Yuna Oh/ Apple Valley HS 12th Grade
According to Centers for Disease Control and Prevention, an estimated 780 million people lack access to an improved water source. Accessibility to fresh water is a necessity for survival, so this colossal number is unbelievable.
Even though the severity of the problem is not necessarily distributed evenly across the globe, if current trends continue to hold, it is more than possible for the impact of water shortage to continue to spread. Thus, it is imperative that these issues are addressed now.
Currently, many developing countries rely on the sun to disinfect their water. Clear plastic bottles are filled with contaminated water and are then exposed to sunlight for more than eight hours. The ultraviolet radiation from the sun disrupts the DNA of harmful pathogens which eventually gets rid of the harmful pathogens in the water. This SODIS method is highly utilized due to its low costs and easy access, but is problematic due to its slow process.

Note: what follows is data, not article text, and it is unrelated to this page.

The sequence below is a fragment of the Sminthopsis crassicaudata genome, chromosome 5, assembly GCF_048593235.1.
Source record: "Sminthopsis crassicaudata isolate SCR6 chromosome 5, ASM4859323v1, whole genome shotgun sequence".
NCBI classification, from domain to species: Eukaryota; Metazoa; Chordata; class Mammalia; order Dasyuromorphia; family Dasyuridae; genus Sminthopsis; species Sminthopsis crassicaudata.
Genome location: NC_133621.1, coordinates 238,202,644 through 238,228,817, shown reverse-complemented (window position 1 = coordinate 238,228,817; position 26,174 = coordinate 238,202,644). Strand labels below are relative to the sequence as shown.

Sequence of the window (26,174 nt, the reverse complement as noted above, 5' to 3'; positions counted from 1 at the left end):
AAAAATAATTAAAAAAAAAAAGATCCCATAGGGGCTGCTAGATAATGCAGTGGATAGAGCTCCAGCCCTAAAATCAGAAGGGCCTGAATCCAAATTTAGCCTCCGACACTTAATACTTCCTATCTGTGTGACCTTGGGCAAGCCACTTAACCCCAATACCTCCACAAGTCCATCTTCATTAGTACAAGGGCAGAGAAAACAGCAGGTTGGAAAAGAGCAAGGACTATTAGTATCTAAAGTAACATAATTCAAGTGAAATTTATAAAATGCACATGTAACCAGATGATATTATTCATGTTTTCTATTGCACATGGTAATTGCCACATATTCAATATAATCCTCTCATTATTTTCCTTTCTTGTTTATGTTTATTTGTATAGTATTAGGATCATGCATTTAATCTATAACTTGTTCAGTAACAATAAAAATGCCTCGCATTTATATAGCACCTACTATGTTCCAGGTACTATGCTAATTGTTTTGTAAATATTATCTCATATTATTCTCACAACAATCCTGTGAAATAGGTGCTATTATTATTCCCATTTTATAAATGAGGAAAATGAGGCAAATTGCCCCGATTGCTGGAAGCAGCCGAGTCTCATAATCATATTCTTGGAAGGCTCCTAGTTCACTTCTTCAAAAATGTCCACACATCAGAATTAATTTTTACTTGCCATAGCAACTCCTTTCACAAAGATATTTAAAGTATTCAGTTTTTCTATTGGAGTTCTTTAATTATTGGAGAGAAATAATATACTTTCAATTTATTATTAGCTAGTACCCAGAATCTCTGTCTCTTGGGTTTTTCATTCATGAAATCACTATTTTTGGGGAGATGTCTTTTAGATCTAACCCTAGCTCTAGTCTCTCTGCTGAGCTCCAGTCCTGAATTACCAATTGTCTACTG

Other efforts to innovate better solutions in terms of cost and time effectiveness include introducing photocatalytic processes to SODIS and the Lifestraw.
In photocatalytic processes, titanium dioxide and zinc are coated on the interior of the plastic bottles to accelerate disinfection by introducing a catalyst. However, because the coating blocks UV rays, the catalysts have also been used by binding with pervious concrete and placed in the bottles or tubing to allow the rays in.
The Life Straw has also been broadly marketed for filtering out pathogens and preventing cholera by trapping germs in its fiber tubing. Only 22 cm long and 3 cm in diameter, it is portable and easily accessible. Although it removes parasites and bacteria, it is unable to filter any salt.
Although the current situation of fresh water availability in third world countries may be bleak, there are definite and innovative solutions that we can employ to save millions of lives. It is within our power to make these changes.
<Yuna Oh/ Apple Valley HS 12th Grade